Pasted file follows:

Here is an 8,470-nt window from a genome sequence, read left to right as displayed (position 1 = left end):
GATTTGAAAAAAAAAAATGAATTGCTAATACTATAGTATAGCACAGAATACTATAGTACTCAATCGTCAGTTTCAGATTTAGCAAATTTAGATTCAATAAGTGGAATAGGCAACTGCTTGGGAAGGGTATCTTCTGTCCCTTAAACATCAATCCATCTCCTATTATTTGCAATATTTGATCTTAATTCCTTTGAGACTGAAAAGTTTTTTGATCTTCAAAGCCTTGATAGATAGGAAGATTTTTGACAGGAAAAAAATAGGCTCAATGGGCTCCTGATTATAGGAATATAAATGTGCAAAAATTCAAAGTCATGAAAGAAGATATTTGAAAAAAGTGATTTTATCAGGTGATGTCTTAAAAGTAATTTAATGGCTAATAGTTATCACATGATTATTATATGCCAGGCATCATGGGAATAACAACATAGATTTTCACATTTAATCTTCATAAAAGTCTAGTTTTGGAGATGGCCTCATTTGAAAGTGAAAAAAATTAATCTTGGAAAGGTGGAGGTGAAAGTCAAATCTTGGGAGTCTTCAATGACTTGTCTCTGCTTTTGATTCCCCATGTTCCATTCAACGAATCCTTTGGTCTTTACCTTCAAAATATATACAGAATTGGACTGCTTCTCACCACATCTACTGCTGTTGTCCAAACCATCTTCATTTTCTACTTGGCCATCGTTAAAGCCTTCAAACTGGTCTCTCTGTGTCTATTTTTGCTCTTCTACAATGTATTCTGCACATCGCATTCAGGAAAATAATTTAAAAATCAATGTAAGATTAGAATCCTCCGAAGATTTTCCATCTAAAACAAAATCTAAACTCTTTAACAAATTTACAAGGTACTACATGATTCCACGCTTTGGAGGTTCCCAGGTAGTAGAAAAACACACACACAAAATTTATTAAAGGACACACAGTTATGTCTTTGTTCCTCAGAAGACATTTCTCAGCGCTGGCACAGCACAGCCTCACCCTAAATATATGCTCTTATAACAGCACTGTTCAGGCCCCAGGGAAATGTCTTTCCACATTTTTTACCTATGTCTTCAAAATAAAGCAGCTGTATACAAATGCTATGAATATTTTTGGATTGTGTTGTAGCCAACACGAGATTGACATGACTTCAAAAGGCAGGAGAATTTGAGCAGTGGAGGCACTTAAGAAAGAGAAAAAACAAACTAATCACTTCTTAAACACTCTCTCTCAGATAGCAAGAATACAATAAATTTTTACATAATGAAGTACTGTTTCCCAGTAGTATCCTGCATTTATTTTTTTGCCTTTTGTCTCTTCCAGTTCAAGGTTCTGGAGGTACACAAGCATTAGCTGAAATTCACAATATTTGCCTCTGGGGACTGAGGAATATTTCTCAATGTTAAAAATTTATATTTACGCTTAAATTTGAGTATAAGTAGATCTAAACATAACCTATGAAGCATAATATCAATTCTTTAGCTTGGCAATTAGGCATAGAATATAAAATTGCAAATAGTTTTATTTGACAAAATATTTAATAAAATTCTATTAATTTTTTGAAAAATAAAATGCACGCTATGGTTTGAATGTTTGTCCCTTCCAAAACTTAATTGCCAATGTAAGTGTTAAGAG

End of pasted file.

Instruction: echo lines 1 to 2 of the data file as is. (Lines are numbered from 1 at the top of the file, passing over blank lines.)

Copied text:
Here is an 8,470-nt window from a genome sequence, read left to right as displayed (position 1 = left end):
GATTTGAAAAAAAAAAATGAATTGCTAATACTATAGTATAGCACAGAATACTATAGTACTCAATCGTCAGTTTCAGATTTAGCAAATTTAGATTCAATAAGTGGAATAGGCAACTGCTTGGGAAGGGTATCTTCTGTCCCTTAAACATCAATCCATCTCCTATTATTTGCAATATTTGATCTTAATTCCTTTGAGACTGAAAAGTTTTTTGATCTTCAAAGCCTTGATAGATAGGAAGATTTTTGACAGGAAAAAAATAGGCTCAATGGGCTCCTGATTATAGGAATATAAATGTGCAAAAATTCAAAGTCATGAAAGAAGATATTTGAAAAAAGTGATTTTATCAGGTGATGTCTTAAAAGTAATTTAATGGCTAATAGTTATCACATGATTATTATATGCCAGGCATCATGGGAATAACAACATAGATTTTCACATTTAATCTTCATAAAAGTCTAGTTTTGGAGATGGCCTCATTTGAAAGTGAAAAAAATTAATCTTGGAAAGGTGGAGGTGAAAGTCAAATCTTGGGAGTCTTCAATGACTTGTCTCTGCTTTTGATTCCCCATGTTCCATTCAACGAATCCTTTGGTCTTTACCTTCAAAATATATACAGAATTGGACTGCTTCTCACCACATCTACTGCTGTTGTCCAAACCATCTTCATTTTCTACTTGGCCATCGTTAAAGCCTTCAAACTGGTCTCTCTGTGTCTATTTTTGCTCTTCTACAATGTATTCTGCACATCGCATTCAGGAAAATAATTTAAAAATCAATGTAAGATTAGAATCCTCCGAAGATTTTCCATCTAAAACAAAATCTAAACTCTTTAACAAATTTACAAGGTACTACATGATTCCACGCTTTGGAGGTTCCCAGGTAGTAGAAAAACACACACACAAAATTTATTAAAGGACACACAGTTATGTCTTTGTTCCTCAGAAGACATTTCTCAGCGCTGGCACAGCACAGCCTCACCCTAAATATATGCTCTTATAACAGCACTGTTCAGGCCCCAGGGAAATGTCTTTCCACATTTTTTACCTATGTCTTCAAAATAAAGCAGCTGTATACAAATGCTATGAATATTTTTGGATTGTGTTGTAGCCAACACGAGATTGACATGACTTCAAAAGGCAGGAGAATTTGAGCAGTGGAGGCACTTAAGAAAGAGAAAAAACAAACTAATCACTTCTTAAACACTCTCTCTCAGATAGCAAGAATACAATAAATTTTTACATAATGAAGTACTGTTTCCCAGTAGTATCCTGCATTTATTTTTTTGCCTTTTGTCTCTTCCAGTTCAAGGTTCTGGAGGTACACAAGCATTAGCTGAAATTCACAATATTTGCCTCTGGGGACTGAGGAATATTTCTCAATGTTAAAAATTTATATTTACGCTTAAATTTGAGTATAAGTAGATCTAAACATAACCTATGAAGCATAATATCAATTCTTTAGCTTGGCAATTAGGCATAGAATATAAAATTGCAAATAGTTTTATTTGACAAAATATTTAATAAAATTCTATTAATTTTTTGAAAAATAAAATGCACGCTATGGTTTGAATGTTTGTCCCTTCCAAAACTTAATTGCCAATGTAAGTGTTAAGAG